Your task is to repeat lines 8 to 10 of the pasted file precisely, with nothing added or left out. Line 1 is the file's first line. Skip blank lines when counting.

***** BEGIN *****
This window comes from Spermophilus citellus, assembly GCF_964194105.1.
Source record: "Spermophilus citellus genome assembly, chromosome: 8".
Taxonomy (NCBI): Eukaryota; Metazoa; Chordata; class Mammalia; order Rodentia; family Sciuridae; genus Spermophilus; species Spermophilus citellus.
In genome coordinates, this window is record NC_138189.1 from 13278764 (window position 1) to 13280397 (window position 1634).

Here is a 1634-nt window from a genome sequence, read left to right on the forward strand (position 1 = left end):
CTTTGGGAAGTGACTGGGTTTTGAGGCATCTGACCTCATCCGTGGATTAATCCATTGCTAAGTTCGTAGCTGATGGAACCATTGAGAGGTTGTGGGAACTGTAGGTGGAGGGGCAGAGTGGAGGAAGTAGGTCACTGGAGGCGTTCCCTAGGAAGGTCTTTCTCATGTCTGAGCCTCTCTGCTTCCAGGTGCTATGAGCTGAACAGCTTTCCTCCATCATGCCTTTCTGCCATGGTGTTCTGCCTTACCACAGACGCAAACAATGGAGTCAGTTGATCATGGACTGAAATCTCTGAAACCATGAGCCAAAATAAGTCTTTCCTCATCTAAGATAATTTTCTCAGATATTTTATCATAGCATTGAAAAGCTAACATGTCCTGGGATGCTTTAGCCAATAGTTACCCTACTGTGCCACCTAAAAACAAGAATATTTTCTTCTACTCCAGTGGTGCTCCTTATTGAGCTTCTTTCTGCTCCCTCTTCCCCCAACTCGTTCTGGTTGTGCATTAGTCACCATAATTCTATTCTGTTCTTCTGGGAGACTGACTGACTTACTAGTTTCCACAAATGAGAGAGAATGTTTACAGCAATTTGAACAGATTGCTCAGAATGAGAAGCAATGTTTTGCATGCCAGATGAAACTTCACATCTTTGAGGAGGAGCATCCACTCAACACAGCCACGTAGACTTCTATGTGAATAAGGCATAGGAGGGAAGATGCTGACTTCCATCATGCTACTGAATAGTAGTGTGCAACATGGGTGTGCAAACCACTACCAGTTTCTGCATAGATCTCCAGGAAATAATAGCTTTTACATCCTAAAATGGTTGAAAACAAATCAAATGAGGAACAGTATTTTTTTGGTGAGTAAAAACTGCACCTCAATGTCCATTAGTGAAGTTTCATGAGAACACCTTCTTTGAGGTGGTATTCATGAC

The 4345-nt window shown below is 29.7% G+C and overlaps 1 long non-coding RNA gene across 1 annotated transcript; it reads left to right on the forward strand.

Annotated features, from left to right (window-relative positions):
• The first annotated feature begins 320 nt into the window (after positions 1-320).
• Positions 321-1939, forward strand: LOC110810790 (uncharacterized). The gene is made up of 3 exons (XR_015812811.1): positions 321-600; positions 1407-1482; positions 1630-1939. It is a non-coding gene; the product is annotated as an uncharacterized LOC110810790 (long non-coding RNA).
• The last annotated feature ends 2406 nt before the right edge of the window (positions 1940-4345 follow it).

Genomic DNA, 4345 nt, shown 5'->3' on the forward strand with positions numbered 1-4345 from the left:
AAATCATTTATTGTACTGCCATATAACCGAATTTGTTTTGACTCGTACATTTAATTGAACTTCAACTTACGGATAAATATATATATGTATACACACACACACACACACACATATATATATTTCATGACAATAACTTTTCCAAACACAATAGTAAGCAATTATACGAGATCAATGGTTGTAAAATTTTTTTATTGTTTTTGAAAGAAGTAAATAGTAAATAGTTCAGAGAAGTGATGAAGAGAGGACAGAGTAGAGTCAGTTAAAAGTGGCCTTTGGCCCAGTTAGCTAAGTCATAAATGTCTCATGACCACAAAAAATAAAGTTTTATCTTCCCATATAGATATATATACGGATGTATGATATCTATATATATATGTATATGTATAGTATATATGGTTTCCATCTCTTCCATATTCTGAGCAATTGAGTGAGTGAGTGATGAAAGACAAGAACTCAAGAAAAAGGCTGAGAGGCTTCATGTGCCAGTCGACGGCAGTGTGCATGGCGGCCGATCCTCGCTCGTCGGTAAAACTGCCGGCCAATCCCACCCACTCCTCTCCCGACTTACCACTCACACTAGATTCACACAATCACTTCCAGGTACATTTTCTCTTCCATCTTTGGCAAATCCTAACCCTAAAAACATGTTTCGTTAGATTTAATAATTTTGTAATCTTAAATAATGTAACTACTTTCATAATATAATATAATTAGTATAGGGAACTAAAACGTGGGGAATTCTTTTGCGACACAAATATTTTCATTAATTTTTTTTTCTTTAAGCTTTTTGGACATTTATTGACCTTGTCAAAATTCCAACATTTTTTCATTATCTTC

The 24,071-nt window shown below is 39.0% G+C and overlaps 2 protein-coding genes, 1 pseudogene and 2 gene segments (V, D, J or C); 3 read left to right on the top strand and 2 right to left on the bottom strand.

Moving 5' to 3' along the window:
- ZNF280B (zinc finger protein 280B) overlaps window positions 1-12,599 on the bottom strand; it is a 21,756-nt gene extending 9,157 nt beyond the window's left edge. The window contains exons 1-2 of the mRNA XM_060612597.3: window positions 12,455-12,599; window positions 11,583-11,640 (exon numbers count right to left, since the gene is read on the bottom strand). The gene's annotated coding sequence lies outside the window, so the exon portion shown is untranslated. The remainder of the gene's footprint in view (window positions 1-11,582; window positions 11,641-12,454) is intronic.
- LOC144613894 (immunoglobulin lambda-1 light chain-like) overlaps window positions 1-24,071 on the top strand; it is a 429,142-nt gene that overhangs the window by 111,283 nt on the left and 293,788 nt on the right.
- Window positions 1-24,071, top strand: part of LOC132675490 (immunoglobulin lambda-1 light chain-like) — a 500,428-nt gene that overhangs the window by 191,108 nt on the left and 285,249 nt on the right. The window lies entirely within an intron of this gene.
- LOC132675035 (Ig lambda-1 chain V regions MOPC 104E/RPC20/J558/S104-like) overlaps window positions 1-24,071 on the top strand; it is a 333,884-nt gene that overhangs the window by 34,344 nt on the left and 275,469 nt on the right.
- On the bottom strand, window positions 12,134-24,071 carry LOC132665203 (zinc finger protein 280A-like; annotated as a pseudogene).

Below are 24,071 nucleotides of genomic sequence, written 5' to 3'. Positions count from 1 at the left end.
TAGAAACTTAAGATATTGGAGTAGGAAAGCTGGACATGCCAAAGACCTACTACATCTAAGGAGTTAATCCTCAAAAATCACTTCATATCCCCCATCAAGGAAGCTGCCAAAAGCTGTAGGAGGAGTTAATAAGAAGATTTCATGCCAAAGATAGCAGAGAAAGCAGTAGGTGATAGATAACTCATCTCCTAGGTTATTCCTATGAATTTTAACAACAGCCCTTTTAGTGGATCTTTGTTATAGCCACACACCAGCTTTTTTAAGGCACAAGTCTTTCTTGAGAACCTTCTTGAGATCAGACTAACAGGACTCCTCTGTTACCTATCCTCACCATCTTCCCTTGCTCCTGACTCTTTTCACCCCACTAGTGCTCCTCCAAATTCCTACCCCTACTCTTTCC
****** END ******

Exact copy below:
Annotated features, from left to right (window-relative positions):
• The first annotated feature begins 320 nt into the window (after positions 1-320).
• Positions 321-1939, forward strand: LOC110810790 (uncharacterized). The gene is made up of 3 exons (XR_015812811.1): positions 321-600; positions 1407-1482; positions 1630-1939. It is a non-coding gene; the product is annotated as an uncharacterized LOC110810790 (long non-coding RNA).